The endless language war, liberals’ flag lies and other commentary

From the left: The Endless Language War

“We’re in an era in which every news controversy devolves into sub-controversies about language, often accompanied by rushes of instructions on improved terminology,” grumbles Racket News’ Matt Taibbi.

Like “referring to ‘undocumented’ instead of ‘illegal’ immigrants.”

But now even those are too offensive: “today’s sensitivity to victimized status may become tomorrow’s callous indifference to social conditions.”

Yet “with words, people always choose character over correctitude, which is how you know Latinx will end up a slur for something, if academics succeed in forcing it on the population.”

And the “Year Zero fascination with rewriting history is all of a piece. Change is fine, but when we start changing the changed changes, those are signs on the road to Crazyville. And we’re flooring it.”

Libertarian: Liberals’ Flag Lies

“The idea that either the Pine Tree flag or flying the American flag upside-down” are “endorsements of Trump’s election-related malfeasance is ludicrous,” yet “Democratic politicians and media figures” cite the flags as reason Justice Samuel Alito “should sit out from January 6 cases,” fumes Reason’s Robby Soave.

“The American flag is commonly turned upside-down by activists representing all sorts of issues,” while “the ‘Appeal to Heaven’ flag has equally broad usage” — “The Black Lives Matter movement was using it just a few weeks before January 6,” and San Francisco’s City Hall flew it “for decades,” removing it only “in response to the Alito controversy.”

“That picture of a pine tree is not a right-wing symbol of hate; cowards are turning it into one.”

Eye on Albany: Rushing To Protect ‘Cadillac’ Benefits

The latest drive “to block any change to retiree health coverage for state and local public employees” would be the broadest and most costly yet — and more than two-thirds of state lawmakers are supporting it,” warns the Empire Center’s Ken Girardin.

Nearly all public employees in New York can keep “their (typically gold- or platinum-level) health insurance plans” on retirement, “with little or no required personal contribution” — a perk that’s “vanished from employee compensation packages in most of the private sector.”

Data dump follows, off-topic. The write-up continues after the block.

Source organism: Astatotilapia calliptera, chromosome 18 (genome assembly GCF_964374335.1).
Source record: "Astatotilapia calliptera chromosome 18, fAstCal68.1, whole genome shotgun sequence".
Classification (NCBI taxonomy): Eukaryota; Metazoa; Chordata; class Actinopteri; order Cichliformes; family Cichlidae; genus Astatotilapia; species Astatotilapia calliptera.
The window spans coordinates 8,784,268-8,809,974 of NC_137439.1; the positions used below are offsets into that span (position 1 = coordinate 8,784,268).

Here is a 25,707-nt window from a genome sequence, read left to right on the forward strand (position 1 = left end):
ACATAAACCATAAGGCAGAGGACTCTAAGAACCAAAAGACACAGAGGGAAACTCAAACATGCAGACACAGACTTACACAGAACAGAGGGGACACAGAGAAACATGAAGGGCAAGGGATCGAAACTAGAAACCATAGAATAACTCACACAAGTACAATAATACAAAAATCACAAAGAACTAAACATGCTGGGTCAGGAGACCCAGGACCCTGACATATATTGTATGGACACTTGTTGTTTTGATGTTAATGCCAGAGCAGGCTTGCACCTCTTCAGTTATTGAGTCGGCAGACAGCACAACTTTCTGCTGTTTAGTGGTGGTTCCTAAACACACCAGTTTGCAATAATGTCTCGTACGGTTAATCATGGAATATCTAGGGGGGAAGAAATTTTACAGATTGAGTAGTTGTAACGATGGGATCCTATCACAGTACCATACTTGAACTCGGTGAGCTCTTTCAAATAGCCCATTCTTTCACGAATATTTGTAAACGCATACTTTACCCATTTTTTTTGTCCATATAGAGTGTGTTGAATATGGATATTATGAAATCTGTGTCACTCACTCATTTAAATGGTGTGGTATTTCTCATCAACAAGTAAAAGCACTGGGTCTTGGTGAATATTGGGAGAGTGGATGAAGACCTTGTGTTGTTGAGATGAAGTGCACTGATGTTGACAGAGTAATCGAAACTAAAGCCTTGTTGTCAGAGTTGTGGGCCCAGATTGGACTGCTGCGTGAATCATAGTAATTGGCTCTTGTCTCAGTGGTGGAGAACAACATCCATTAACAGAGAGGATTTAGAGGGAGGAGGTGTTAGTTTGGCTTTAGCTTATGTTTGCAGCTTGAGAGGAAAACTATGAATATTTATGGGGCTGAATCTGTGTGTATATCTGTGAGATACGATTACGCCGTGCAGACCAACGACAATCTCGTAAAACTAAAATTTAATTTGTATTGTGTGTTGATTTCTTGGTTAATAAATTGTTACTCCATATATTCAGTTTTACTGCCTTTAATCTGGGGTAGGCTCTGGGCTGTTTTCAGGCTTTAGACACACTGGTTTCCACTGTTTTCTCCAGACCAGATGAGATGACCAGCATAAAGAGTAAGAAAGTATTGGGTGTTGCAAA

NY “public employers have promised over $300 billion in retiree healthcare benefits and have set aside little to pay for it.”

The legislation would prevent efforts to reduce those outlays, such as by moving retirees to Medicare Advantage. Gov. “Hochul must prepare to use her veto pen to protect taxpayers.”

Budget experts: Joe’s Tax Hike Would Hit Workers

President Biden’s White House “complains that ‘corporations received an enormous tax break in 2017,’ ” and vowed to raise it in the interest of fairness, note Kevin Brady & Douglas Holtz-Eakin at The Wall Street Journal.

“Yet the Trump tax cuts were a boon” for workers, spurring “businesses investment” and restoring US companies’ global competitiveness.

“For workers, the 9% increase in inflation-adjusted earnings between Jan. 1, 2018, and Dec. 31, 2020, was the fastest growth since the government began publishing data in 1979,” yet “corporate-tax revenue today is higher than it was projected to be at the 35% rate.”

A hike “would be financed” by shareholders, workers and customers. “This is a pivotal moment for preserving the opportunities” for US workers.

Liberal: Inflation the Top Voting Issue

Inflation looks to be the issue likely to “animate the most politically disinterested Americans,” reports The Liberal Patriot’s John Halpin, as polling shows 47% citw “inflation as their number one most pressing issue.”

That “makes sense when we examine the state of personal finances for these politically disinterested Americans,” as “six in ten voters who pay attention to public affairs only now and then or hardly at all say their personal finances are either poor or very poor these days, compared to less than half of the people who pay attention to politics either some or most of the time.”

To win these voters over, the “best path forward is to offer a viable and believable plan for addressing their deep concerns about the high cost-of-living.”

— Compiled by The Post Editorial Board

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